The Constitutional Law of Congressional Procedure
60 Pages Posted: 24 Feb 2003
Date Written: February 2003
The federal constitution contains a set of rules that I will describe as the constitutional law of congressional procedure. These are rules that regulate the internal decisionmaking procedures of Congress; absent specific constitutional provision, they would be subject to the authority of each House to "determine the Rules of its Proceedings." The constitutional law of congressional procedure encompasses the long catalogue of provisions in Article I, Section 4-5, which includes rules for assembling the legislature, selecting its officers, and disciplining its members; voting and quorum rules; rules governing the transparency of deliberation and voting; and a range of other provisions. It also encompasses other important rules scattered elsewhere in Articles I and II, such as the Origination Clause, special quorum rules for supermajority voting, and the special procedures for overriding a presidential veto.
The constitutional law of congressional procedure has rarely been analyzed as an integrated body of rules, largely because of historical quirks in the relevant sectors of political science and constitutional law. The article's project is to examine this body of rules as a unified topic that is central to the constitutional design of legislative power. The project is instrumental and prescriptive; the article asks how the Constitution's rules of congressional procedure might be structured to advance a congeries of widely-shared aims. The relevant rules should, among other things, promote congressional deliberation that is well-informed and cognitively undistorted, minimize the principal-agent problems inherent in legislative representation, and encourage technically efficient use of constrained legislative resources, especially time. The difficult enterprise is not stating the aims to which well-designed legislative procedure should conduce, but rather negotiating the inevitable tradeoffs between and among them.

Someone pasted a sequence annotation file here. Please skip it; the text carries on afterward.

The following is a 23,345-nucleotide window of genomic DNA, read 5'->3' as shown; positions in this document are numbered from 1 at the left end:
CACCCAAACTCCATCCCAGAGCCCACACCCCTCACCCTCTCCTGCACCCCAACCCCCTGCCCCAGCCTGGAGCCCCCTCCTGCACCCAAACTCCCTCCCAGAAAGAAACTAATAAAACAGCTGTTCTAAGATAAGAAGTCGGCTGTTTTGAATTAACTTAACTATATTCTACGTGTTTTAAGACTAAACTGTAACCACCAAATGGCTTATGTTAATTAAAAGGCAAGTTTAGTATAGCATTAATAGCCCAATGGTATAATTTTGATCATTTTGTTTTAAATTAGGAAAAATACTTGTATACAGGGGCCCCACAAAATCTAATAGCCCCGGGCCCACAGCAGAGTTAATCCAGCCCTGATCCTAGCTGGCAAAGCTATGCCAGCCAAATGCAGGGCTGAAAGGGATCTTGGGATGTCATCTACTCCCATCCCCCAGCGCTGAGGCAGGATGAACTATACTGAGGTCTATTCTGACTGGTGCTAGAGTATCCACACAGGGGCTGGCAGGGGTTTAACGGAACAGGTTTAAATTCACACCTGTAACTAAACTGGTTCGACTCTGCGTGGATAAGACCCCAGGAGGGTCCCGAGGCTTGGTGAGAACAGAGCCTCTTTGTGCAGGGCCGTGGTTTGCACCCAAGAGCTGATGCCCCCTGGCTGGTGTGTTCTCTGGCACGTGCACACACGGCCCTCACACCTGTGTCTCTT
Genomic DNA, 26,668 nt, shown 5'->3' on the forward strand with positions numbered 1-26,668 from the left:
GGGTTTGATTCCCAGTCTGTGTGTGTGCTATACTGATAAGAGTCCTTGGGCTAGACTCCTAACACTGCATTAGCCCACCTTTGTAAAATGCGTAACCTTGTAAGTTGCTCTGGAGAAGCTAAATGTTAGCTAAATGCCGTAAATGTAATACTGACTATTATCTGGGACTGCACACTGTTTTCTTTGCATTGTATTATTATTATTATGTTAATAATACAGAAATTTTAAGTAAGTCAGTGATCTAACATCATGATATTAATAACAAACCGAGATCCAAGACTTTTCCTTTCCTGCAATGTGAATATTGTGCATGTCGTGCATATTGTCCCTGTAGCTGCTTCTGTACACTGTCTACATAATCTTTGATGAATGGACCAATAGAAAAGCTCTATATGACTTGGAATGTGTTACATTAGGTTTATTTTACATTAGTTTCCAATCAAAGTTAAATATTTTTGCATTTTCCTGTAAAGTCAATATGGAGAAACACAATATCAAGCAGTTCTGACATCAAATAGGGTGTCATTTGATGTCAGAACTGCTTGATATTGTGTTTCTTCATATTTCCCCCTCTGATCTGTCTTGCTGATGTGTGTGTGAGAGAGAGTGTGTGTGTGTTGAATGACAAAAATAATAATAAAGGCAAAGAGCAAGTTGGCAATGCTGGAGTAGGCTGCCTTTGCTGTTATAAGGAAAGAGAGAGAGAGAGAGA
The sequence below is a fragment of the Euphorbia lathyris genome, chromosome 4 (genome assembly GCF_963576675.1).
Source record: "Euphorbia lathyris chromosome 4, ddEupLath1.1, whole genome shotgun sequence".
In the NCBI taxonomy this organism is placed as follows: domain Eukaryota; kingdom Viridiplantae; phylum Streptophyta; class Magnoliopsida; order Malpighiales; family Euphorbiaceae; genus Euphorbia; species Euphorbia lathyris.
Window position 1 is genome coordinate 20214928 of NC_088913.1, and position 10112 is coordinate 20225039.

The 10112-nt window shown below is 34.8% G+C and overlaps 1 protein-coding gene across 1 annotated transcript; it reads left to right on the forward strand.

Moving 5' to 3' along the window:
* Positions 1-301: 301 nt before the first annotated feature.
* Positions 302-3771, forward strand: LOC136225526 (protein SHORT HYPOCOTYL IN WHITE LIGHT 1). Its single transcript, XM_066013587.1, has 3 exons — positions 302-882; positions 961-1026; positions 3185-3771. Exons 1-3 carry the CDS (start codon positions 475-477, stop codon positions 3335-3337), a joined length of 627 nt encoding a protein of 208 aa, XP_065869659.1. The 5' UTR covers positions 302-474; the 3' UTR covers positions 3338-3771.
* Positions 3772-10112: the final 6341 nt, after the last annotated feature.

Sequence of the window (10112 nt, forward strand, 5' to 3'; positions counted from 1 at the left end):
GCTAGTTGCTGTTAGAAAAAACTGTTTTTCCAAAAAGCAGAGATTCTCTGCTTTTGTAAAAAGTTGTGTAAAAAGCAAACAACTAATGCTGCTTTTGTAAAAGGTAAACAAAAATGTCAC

Part I surveys the methodological problems that constitutional framers designing legislative procedure must confront, especially the key problem whether and when rules of legislative procedure should be promulgated in the Constitution itself, or instead be committed to the discretion of future congresses through a general grant of rulemaking power. Part II considers in turn the timing of congressional sessions, the admission and expulsion of legislators, the selection of legislative officers, voting and quorum rules, the transparency of legislative deliberation and voting, the rule barring the Senate from originating revenue bills, and the question whether Congress may enact binding statutes that prescribe internal rules for the two Houses taken separately. This Part also considers rules of legislative procedure that appear in state and foreign constitutions, and whose absence from our own itself poses interesting puzzles. Examples are rules requiring three readings before a bill may be enacted, and rules that bar the introduction or enactment of bills at the close of the legislative session. Throughout Part II, the aim is to identify design defects, to evaluate alternatives and innovations found in state and foreign constitutions, and to propose interpretive choices or constitutional reforms that might improve the constitutional law of congressional procedure.
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